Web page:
In order to be confident all your bases are covered and that there are no surprises ahead, here are seven points to prepare you for retirement.
1. What are your income sources? Your sources for income in retirement will be a combination of Social Security, retirement plans, IRAs, interest, dividends and rental income. The question is, will this be sufficient?
2. When can you receive Social Security? The earliest you can start receiving Social Security is at age 62. But if you begin then, the benefits are only 80 percent of what you would receive at "normal" retirement age (currently age 65 or older). People who defer Social Security benefits for as long as possible will increase their monthly benefit. This is especially important if you are still working, even part-time.
3. How much will you spend? Many people want to maintain the same standard of living and replace work-related expenses with travel, entertainment and other new costs. Since planners recommend that you assume 80 percent of current living expenses for retirement, make a realistic outline of expenses.
Remember to include income taxes and health insurance coverage in retirement, and don't forget about inflation-- assume at least 3 percent. A hefty retirement income at age 55 or 60 may be meager by the time you're 70.
4. How should you invest your capital once you're retired? The earlier you retire, the longer your retirement portfolio is going to have to work for you. Even though you're no longer working, it may not make sense to move all of your assets into conservative, lower-yielding, fixed-income investments.
Investing for both income and growth may be the more prudent approach to making your capital last. Therefore, plan on spending both capital gains and income, hoping that the growth portion of your portfolio will keep you from eating into principal. A withdrawal level of 4 percent to 5 percent of total invested capital usually works well and does not deplete your investments.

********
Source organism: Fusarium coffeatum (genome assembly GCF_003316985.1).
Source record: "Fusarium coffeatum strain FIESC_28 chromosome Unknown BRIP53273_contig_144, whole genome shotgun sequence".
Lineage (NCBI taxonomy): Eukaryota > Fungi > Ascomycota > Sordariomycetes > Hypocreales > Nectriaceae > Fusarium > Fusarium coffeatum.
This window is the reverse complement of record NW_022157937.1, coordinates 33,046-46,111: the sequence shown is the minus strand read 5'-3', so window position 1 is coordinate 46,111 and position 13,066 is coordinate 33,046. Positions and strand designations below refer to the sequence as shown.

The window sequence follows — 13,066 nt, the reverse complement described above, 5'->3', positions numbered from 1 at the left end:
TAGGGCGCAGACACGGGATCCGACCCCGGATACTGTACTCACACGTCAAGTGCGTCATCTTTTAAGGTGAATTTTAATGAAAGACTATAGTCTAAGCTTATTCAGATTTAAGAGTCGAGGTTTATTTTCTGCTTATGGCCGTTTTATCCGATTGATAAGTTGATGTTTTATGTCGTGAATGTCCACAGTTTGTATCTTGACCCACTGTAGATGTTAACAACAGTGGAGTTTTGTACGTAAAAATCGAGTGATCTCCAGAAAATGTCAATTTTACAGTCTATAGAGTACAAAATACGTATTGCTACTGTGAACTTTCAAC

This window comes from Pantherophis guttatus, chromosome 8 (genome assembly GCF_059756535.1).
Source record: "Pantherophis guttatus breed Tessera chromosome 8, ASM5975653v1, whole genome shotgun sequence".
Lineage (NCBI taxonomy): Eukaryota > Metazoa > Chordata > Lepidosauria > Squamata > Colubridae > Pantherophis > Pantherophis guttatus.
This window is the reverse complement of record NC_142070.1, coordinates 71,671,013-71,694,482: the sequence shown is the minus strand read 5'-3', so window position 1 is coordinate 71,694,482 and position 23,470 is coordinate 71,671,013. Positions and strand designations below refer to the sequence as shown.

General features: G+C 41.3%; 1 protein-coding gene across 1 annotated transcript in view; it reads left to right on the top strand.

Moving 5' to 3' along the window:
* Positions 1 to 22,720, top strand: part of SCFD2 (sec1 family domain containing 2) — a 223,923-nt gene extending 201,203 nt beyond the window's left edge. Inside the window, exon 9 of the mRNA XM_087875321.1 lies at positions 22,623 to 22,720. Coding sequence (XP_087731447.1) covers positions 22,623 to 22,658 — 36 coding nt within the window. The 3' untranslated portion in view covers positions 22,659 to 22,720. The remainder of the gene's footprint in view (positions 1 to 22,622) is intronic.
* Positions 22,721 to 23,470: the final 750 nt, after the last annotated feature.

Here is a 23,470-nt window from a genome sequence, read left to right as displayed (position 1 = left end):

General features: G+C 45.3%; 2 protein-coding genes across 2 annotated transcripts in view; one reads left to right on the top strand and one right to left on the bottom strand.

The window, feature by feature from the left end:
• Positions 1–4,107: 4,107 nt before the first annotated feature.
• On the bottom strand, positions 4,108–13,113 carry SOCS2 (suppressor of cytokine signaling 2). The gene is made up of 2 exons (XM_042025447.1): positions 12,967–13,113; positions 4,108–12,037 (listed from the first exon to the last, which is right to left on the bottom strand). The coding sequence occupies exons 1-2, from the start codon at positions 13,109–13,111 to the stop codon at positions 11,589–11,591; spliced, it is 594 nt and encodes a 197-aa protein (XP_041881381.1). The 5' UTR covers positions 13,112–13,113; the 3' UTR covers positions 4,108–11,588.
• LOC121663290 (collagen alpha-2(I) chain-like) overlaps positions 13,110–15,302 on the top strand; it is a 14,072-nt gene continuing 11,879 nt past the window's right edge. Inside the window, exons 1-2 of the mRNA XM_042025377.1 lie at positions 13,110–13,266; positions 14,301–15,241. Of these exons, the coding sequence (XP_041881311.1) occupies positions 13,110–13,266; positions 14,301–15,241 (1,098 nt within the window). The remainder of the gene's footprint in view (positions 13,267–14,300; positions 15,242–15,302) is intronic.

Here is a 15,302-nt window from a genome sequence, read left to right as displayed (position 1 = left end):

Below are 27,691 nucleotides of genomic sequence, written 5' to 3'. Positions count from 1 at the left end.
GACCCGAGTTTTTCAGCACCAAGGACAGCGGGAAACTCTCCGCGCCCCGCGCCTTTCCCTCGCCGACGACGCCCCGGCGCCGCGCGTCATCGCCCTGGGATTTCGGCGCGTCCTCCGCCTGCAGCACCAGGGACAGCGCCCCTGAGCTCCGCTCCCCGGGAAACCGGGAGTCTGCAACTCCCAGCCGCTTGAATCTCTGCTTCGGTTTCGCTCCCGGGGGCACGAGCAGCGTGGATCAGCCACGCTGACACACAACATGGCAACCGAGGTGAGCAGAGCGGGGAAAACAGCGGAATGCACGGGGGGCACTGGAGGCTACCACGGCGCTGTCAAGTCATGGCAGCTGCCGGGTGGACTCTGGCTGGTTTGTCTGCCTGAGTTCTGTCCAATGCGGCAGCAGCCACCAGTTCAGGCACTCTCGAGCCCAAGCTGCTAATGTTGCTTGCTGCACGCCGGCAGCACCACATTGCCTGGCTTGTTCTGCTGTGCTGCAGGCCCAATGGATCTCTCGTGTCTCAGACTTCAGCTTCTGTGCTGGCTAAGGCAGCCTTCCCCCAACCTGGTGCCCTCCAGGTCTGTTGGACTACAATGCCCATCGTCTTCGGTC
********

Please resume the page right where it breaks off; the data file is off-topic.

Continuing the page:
5. What if it doesn't add up? If your income needs in retirement don't mesh with your assets, what can you do? Is selling your home, taking your equity out and downsizing an option? Deferring retirement is another answer, as is decreasing your expenses. It never hurts to save more to reach your goals.
If you "practice" being retired and living on either one salary while you both work or reduce your monthly expenses, you can gauge what retirement could hold. Also consider working part-time during retirement.
6. Are you psychologically ready to retire? If the numbers are working for you and finances aren't a concern, are you psychologically prepared for not working? Do you have hobbies or outlets to occupy your time? How is your health? Will your spouse continue to work? Is that going to be an issue for you? How are you going to replace social contacts that were a critical part of your day?
Part-time work is an exciting thought, maybe even in a new field. Consider volunteer work or going back to school. There are as many ways to define retirement as there are retirees.
7. Finally, see a competent, experienced financial planner every few years to validate your assumptions and measure your progress. The planner can serve as a sounding board for a second opinion about your retirement strategy and investment allocations.
Retirement is your well-deserved reward for many years of hard work. It's important to know that you may be living for 30 years in retirement, and your money needs to be there, too.
After all, the only thing you really want to worry about is how your envious friends would give anything to be in your golf or tennis shoes.
Jacqueline C. Berkelhamer, MBA, CFP, (email@example.com) is a senior financial planner with Consolidated Planning Corporation. Her expertise includes estate and gift planning, retirement planning, and tax strategies. She is responsible for designing, integrating and implementing the firm's comprehensive financial planning process. Reach her at (404) 892-1995.